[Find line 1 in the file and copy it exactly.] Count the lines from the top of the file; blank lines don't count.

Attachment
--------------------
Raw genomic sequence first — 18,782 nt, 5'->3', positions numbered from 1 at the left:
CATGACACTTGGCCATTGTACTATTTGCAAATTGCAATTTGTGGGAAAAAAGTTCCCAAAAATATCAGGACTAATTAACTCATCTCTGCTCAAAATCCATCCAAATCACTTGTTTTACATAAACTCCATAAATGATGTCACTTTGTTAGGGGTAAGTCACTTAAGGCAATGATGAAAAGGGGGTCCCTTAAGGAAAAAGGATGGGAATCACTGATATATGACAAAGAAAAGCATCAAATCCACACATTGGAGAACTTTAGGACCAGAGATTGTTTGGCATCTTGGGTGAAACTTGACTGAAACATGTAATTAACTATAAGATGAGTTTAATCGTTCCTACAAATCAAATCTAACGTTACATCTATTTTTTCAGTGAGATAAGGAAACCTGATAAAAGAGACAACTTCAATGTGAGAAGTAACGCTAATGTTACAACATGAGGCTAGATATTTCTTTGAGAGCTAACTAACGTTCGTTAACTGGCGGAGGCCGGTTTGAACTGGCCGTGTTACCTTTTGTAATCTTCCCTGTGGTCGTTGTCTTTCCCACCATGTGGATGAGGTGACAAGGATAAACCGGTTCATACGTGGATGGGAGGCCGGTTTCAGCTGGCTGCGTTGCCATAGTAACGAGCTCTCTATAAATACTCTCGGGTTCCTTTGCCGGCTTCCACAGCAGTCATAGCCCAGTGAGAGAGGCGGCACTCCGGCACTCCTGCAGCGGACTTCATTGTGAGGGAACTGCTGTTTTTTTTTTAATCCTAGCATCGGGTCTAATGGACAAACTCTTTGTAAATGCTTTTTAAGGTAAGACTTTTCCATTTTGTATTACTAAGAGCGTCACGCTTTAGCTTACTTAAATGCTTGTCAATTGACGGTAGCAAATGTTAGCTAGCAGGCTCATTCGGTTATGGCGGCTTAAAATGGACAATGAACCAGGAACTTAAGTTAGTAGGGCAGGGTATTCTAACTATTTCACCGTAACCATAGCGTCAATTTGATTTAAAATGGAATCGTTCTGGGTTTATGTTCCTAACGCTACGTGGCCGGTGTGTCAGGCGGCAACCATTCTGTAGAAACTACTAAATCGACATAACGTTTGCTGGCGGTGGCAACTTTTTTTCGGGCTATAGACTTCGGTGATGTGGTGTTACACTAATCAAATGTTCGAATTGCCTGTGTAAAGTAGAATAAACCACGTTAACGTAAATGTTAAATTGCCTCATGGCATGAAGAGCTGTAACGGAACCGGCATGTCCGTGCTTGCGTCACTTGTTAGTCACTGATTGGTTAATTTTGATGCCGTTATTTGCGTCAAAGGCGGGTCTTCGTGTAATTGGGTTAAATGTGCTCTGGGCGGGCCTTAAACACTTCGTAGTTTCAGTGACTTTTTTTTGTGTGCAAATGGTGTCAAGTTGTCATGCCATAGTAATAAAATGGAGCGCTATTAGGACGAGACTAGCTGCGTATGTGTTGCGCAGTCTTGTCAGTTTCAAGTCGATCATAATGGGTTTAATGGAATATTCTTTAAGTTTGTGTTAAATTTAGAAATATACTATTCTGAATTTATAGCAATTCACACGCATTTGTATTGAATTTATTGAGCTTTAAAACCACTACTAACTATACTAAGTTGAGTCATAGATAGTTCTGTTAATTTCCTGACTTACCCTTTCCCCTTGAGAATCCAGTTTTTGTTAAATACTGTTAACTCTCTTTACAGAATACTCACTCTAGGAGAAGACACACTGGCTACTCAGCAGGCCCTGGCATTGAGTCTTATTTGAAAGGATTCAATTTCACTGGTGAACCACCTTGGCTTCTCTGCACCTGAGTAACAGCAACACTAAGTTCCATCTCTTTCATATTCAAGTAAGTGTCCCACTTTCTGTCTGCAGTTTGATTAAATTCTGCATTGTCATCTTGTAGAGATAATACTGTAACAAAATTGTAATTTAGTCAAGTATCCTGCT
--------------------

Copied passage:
Raw genomic sequence first — 18,782 nt, 5'->3', positions numbered from 1 at the left: